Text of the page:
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Take a volunteer vacation
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With budget cutbacks across every segment of society, more and more public programs will be depending on volunteers to keep projects going. If sitting beachside or sleeping in a hammock isn’t for you, consider taking a volunteer vacation this summer.
On a volunteer vacation, you won’t be paid for your work. In fact, you’ll be responsible for your own transportation to the site and may pay for your food and lodging while there. Lodging can vary from a sleeping bag on the ground to a shelter or a motel, and you might be cooking your own food, depending on the program. Still, a volunteer vacation can be a way to help others, and some of your expenses might be tax deductible.
Charity Guide [] has an extensive section on volunteer vacations. You can volunteer at a camp for children with special needs, conduct environmental research, track whales during migration, help to rehab rescued animals at wildlife sanctuaries, act as photojournalist in any number of worthy causes or help preserve historic trains and railroads, among dozens of choices.
The American Hiking Society [] concentrates on building and maintaining trails across the country. Put together a crew and sign up for a week-long project.
Wilderness Volunteers [] is a nonprofit that promotes volunteer service in wild lands and public parks. Read the information carefully to gauge your fitness level before signing up.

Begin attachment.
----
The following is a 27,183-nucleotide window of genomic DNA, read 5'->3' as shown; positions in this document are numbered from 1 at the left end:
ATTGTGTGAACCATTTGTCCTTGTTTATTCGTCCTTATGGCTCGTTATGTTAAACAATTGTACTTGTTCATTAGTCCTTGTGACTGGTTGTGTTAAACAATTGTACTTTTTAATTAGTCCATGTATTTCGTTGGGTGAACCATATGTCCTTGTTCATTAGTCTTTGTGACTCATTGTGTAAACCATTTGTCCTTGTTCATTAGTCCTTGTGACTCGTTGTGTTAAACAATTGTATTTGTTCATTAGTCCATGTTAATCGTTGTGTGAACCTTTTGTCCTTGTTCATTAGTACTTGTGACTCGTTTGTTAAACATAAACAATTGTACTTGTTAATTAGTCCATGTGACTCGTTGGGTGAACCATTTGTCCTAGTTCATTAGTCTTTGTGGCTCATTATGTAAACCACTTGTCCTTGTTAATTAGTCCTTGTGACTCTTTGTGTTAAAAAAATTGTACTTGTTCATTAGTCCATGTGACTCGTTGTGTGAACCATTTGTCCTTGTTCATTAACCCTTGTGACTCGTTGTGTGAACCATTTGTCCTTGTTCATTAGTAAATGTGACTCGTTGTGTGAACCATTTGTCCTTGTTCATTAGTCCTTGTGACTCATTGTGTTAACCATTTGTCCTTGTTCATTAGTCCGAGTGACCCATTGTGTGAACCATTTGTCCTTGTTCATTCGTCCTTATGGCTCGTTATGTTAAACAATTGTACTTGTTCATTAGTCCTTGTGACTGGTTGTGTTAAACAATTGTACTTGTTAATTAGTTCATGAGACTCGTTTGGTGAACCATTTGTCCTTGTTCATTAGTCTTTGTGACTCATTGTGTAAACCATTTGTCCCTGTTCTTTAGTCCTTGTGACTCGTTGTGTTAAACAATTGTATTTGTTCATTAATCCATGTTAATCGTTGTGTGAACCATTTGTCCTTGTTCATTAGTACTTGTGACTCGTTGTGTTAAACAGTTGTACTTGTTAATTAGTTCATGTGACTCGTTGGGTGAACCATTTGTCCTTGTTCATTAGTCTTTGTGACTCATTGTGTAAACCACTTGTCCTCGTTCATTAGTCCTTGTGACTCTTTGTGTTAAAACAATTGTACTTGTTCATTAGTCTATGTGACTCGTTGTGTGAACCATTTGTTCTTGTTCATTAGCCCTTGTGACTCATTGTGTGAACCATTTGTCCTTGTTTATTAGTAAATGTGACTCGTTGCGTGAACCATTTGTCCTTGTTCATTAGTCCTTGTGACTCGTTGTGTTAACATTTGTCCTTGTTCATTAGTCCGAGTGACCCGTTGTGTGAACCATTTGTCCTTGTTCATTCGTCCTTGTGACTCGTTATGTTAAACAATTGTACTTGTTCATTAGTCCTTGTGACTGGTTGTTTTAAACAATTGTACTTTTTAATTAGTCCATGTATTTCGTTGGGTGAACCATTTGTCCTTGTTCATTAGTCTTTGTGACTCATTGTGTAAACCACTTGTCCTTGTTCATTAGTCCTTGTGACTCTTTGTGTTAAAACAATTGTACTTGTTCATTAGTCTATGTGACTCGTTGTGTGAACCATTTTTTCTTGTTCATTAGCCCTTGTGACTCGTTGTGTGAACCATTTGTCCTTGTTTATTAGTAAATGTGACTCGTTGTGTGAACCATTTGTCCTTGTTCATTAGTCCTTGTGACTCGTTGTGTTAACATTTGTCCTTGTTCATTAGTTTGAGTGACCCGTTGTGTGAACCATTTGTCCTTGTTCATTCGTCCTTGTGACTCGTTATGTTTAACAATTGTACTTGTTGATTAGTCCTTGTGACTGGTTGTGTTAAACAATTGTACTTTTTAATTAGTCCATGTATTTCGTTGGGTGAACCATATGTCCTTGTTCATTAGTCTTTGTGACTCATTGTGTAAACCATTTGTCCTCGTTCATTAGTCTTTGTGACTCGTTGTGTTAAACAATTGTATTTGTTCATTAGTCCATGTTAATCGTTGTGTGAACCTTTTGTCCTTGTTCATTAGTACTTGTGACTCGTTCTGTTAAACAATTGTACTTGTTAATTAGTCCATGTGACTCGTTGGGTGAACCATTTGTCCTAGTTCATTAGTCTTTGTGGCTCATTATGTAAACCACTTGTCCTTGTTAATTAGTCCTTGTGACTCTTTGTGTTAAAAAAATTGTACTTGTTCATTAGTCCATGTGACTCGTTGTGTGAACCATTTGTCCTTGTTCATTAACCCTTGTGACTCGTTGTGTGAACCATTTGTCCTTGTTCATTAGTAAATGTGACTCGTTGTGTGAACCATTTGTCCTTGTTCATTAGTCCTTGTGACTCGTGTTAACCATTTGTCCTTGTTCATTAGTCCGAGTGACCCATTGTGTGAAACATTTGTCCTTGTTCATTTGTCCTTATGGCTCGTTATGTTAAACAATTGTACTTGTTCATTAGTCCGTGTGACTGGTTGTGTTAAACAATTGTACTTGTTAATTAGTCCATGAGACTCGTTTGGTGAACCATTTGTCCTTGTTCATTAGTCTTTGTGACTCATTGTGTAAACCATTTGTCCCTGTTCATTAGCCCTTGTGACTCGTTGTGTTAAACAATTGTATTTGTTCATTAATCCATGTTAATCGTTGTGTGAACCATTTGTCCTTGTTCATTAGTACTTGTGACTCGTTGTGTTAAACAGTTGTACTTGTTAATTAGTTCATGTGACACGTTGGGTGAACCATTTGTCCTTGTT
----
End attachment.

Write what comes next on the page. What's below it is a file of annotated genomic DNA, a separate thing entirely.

By working with Habitat for Humanity [] you could have the opportunity to help build a home for a local family.
Check Volunteer Match [] for the most up-to-the-minute volunteer needs. This is the site to check if you have time off and want to volunteer locally for a day or a week, but can’t afford to go away.
Do your research before you pick a program. Many projects are ongoing, and you might not see a lot of progress during the time you’re there — you’ll be picking up where a previous group of volunteers left off.
You don’t necessarily need to travel overseas to find work that needs to be done. There’s plenty of need right here. You might even find work to be done in your own town or state, and not have the expense of leaving home.

Uffington does not personally answer reader questions, but will incorporate them into his column whenever possible. Write to him in care of King Features Weekly Service, P.O. Box 536475, Orlando, FL 32853-6475, or send e-mail to
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